Ben & Jerry's Grand Opening in Downtown Promotes City Fair Trade Agreements

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The grand opening of a Ben & Jerry's at its new Center Street location drew Berkeley Mayor Tom Bates, company co-founder Ben Cohen and various community members to the site Monday, generating visibility for the city's official position as a fair trade supporter and the company's dedication to using such ingredients.

Berkeley became the 19th city in the country to declare itself a fair trade supporter this past July, aligning itself with the Ben & Jerry's company's history of being the first ice cream purveyor in the nation to use fair trade-certified ingredients - namely those that guarantee that farmers or producers were paid a minimum floor price reflecting the cost of production and ensuring them a livable wage, according to the Fair Trade USA website.

"It costs a little more, but that's OK because you know the money's going to get to the people who do the work," Bates said at the opening.

One of many fair trade partners and vendors in the city - including Saul's Restaurant, the Numi Tea Company and the Global Exchange store - the new Ben & Jerry's attracts special buzz to the fair trade cause, according to Councilmember Kriss Worthington, though the store has been technically serving customers since June and had been located on Oxford Street under the current owner since 2006.

"We have multiple stores and companies that are committed to being fair trade vendors, but Ben & Jerry's is one of the most famous and more tasty," he said.

Worthington called the city's new position as a fair trade city "the next logical step" for Berkeley, after the Berkeley City Council's adoption of a fair trade policy on coffee in 2002. According to Cohen, who spoke briefly at the opening about the company's overall drive to use 100 percent fair trade-certified ingredients, Berkeley is his "favorite city," as it now embodies the same values as his company.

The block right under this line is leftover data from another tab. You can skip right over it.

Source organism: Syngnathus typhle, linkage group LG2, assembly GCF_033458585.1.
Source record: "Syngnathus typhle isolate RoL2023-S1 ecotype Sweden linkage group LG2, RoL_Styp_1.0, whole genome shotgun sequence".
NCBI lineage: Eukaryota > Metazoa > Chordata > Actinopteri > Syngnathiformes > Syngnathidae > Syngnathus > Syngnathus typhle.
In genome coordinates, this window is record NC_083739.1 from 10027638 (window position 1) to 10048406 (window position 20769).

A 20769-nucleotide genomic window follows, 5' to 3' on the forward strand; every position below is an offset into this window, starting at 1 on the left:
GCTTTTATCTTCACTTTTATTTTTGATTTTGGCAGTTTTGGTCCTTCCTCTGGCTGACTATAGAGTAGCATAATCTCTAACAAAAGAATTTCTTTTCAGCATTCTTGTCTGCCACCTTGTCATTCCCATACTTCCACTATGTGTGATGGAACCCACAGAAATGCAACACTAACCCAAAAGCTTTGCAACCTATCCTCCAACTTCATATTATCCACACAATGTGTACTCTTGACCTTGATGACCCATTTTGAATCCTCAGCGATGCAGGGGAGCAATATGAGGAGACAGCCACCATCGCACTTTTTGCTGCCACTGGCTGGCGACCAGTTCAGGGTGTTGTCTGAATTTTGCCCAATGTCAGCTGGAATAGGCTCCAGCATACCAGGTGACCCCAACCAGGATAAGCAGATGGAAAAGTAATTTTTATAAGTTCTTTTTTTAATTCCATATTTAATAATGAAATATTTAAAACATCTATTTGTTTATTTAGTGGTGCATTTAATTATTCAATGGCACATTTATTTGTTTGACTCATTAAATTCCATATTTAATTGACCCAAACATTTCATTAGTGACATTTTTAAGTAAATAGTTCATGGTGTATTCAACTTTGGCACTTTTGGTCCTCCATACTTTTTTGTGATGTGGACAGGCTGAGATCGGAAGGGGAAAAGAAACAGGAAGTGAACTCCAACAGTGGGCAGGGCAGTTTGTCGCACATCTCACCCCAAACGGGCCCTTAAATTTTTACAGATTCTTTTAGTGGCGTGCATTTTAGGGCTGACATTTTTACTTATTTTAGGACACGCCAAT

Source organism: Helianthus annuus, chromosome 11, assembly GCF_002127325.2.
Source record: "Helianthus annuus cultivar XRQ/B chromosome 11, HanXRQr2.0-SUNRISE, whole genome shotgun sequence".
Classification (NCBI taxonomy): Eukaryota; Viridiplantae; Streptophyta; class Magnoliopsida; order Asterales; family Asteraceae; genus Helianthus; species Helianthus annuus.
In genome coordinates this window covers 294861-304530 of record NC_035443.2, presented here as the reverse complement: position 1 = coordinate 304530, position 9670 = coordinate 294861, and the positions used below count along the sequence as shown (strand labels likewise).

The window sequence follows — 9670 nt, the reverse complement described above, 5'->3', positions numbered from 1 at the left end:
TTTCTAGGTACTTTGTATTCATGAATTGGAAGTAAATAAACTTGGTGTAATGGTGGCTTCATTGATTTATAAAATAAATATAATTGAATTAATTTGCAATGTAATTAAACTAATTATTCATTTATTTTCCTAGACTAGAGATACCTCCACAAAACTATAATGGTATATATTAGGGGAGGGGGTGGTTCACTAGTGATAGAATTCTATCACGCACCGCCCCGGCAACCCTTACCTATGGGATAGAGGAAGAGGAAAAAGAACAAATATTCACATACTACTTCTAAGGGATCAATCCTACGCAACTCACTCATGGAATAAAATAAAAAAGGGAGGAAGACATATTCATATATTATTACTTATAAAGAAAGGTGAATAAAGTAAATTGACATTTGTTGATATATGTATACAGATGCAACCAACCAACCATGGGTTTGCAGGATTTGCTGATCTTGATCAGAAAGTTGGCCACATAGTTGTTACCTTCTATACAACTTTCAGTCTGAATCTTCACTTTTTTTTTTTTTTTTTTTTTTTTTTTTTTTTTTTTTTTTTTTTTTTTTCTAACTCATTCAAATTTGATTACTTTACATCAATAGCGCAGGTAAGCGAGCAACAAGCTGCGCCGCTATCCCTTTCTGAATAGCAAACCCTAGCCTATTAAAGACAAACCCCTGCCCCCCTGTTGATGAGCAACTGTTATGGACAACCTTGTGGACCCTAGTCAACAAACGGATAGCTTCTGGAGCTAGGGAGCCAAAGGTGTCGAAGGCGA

"There's a kind of social responsibility that's become more and more a part of doing business for local restaurants," said Michael Caplan, the city's economic development manager. "Ben & Jerry's is congruent with that trend."

The store's move from Oxford to Center also coincided with owner Parisa Samimi's need for an upgraded and more visible space closer to the Downtown Berkeley BART station, she said.

"We became really hidden, and because ice cream is an impulse product, you want it when you see it," Samimi said. "The location became a challenge and not the product."

For a large corporation like Ben & Jerry's, making the switch to fair trade ingredients is a financially feasible option, which has no impact on the product's flavor or taste, according to Cohen.

"It's a few (additional) pennies a pint; in the third world, those few pennies make a big difference," he said at the opening.

Ben & Jerry's policy to support local nonprofits and use high-quality ingredients is what Samimi said attracted her to the business in the first place. She added that she also supports Greyston Bakery - a nonprofit bakery in New York that employs homeless and ex-convict individuals - by purchasing their brownies for use at the location.

"Berkeley is a perfect fit for (this)," she said. "To me, it means trying to integrate a concern for the community into as many parts of the business model as possible."


Hannah Moulthrop covers local business. Contact her at [email protected]

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